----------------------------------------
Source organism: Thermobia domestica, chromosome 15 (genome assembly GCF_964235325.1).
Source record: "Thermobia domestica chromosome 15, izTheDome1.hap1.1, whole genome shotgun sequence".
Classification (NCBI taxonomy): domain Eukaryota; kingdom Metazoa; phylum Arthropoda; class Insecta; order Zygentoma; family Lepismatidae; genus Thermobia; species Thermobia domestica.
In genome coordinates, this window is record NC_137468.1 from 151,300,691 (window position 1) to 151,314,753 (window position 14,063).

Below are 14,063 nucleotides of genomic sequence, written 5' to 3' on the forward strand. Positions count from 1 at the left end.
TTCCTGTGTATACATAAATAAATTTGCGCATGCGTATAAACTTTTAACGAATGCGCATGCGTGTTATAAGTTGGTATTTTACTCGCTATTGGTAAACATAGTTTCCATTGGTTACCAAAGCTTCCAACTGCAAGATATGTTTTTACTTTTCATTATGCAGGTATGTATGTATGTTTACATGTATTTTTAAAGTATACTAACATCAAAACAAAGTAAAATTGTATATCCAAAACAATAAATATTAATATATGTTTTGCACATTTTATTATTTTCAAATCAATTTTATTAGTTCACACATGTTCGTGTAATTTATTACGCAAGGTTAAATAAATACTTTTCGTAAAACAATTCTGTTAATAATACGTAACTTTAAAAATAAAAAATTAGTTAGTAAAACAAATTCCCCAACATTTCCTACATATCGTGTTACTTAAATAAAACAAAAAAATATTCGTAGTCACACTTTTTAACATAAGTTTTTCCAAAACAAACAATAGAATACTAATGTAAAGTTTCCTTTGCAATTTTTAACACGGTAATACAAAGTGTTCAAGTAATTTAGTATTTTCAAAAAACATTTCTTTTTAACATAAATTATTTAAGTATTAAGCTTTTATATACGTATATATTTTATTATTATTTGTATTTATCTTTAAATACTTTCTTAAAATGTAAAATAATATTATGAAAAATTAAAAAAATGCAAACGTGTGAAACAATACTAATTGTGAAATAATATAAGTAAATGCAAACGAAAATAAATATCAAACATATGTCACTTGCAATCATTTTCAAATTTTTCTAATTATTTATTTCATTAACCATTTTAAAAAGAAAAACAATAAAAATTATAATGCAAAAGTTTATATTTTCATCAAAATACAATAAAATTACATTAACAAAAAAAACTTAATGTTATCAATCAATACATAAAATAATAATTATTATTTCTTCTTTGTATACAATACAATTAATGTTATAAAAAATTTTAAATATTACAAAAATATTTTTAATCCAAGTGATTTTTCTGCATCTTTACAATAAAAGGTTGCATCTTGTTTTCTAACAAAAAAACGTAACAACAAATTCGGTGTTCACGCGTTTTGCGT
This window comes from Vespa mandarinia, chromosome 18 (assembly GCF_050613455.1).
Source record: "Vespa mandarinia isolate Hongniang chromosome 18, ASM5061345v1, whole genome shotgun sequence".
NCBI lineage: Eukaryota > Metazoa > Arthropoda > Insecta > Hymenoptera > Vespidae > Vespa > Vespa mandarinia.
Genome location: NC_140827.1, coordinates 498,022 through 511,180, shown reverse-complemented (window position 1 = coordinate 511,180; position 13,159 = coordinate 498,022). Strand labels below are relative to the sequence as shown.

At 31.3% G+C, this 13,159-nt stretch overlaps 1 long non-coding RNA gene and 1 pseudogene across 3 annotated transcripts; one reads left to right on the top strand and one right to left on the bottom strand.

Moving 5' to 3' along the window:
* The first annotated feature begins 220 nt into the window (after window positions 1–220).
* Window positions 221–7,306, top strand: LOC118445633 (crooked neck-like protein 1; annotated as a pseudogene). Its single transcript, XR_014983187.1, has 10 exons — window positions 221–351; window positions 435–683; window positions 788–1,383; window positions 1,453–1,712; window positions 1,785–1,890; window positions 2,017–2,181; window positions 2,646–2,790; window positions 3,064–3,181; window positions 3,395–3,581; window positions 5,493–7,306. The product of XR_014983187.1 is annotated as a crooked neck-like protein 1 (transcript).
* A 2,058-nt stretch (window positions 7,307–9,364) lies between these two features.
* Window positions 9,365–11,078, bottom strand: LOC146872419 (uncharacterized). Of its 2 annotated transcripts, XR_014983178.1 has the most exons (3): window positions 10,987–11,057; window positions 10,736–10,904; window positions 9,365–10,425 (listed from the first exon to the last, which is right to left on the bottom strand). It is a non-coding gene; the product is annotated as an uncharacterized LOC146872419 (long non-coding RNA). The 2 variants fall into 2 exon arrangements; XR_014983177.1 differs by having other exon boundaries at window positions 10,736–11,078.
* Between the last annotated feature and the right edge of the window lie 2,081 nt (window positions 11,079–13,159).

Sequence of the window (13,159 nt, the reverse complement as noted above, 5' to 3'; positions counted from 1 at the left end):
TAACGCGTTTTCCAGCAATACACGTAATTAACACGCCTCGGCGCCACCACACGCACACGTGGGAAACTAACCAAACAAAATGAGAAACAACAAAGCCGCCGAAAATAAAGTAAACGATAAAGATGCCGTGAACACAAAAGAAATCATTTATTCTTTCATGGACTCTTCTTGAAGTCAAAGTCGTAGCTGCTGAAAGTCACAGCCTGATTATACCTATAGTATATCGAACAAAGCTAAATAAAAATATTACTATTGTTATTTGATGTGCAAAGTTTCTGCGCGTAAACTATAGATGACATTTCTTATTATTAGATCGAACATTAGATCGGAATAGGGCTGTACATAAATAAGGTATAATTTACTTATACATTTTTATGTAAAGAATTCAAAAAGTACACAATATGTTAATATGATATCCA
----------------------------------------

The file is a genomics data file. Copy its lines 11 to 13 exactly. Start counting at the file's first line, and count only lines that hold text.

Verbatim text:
At 31.3% G+C, this 13,159-nt stretch overlaps 1 long non-coding RNA gene and 1 pseudogene across 3 annotated transcripts; one reads left to right on the top strand and one right to left on the bottom strand.

Moving 5' to 3' along the window:
* The first annotated feature begins 220 nt into the window (after window positions 1–220).